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Emi Sanders, William F Astle; Primary intraocular lens implantation in children under 12 months of age.. Invest. Ophthalmol. Vis. Sci. 2018;59(9):168.
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© ARVO (1962-2015); The Authors (2016-present)
To evaluate intraocular lens as a primary option in treating children with cataracts under twelve months of age.
A retrospective case series was completed including all patients of one surgeon (WA), treated for primary cataracts under one year of age from 1994-2016 at the Alberta Children’s Hospital (ACH), Calgary Alberta Canada. 74 eyes of 55 children with cataracts were included (36 unilateral, 19 bilateral). 20 eyes had primary cataract surgery elsewhere and were left aphakic (25.7%), 8 of which subsequently had a secondary intraocular lens (IOL) implanted at ACH. 54 primary cataract eyes had a primary IOL placed in-the-bag, including a primary posterior capsulotomy and anterior vitrectomy. Average age at surgery was 3.75 months (range=1.5-11.5months), and average follow-up was 6.39 years (range= 6 months -15 years).
There were no serious adverse events in children who had primary IOL under 12 months of age. Using SPSS V19, Chi squared analysis was performed and primary implantation of an intraocular lens (PIOL) under 1 year was a significantly associated with less post-operative glaucoma in follow up X(1)=0.21.985, p=0.000. In the full cohort, 61.54% of eyes achieved vision of 20/200 or better and 26.92% of eyes had final vision of 20/50 or better. 53.85% of aphakic eyes had vision 20/250 or worse, compared to IOL eyes at 33.3%. A student’s t test was used to determine there was no statistically significant difference in visual outcome recorded in lines of vision for those who underwent PIOL implantation (m=15.85, SD=8.145) and those who did not (m=18.82, SD=7.948), t(56)=1.092, p=0.279. 44.59% of IOL eyes developed secondary membranes requiring secondary surgery. 52% of patients required strabismus surgery. There were no other significant visual or structural complications noted in the cohort.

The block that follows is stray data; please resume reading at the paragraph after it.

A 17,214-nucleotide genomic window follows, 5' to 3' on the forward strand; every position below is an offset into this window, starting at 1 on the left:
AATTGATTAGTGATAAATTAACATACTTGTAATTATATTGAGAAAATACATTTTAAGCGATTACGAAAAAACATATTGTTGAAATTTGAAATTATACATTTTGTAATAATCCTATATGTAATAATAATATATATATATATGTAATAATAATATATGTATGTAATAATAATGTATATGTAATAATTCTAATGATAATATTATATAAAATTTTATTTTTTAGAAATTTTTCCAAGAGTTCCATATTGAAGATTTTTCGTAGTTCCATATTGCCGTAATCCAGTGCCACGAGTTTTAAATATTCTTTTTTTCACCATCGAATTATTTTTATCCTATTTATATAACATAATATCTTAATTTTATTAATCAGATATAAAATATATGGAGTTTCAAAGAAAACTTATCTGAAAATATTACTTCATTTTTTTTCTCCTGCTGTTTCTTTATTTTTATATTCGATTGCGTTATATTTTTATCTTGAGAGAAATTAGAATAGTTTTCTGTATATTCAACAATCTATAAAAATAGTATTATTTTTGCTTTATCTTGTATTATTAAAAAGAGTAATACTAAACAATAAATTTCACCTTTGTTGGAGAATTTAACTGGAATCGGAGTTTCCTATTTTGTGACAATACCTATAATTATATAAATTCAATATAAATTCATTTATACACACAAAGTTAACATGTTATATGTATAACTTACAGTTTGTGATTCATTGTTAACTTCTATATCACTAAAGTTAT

Final visions overall were better in the IOL group than those eyes left aphakic. There was no glaucoma in the eyes implanted with an IOL. Overall, primary intraocular lens implants in children under the age of 12 months of age are safe and effective long-term, and should be considered as a standard surgical treatment for successfully improving vision in this complex group of patients.
This is an abstract that was submitted for the 2018 ARVO Annual Meeting, held in Honolulu, Hawaii, April 29 - May 3, 2018.
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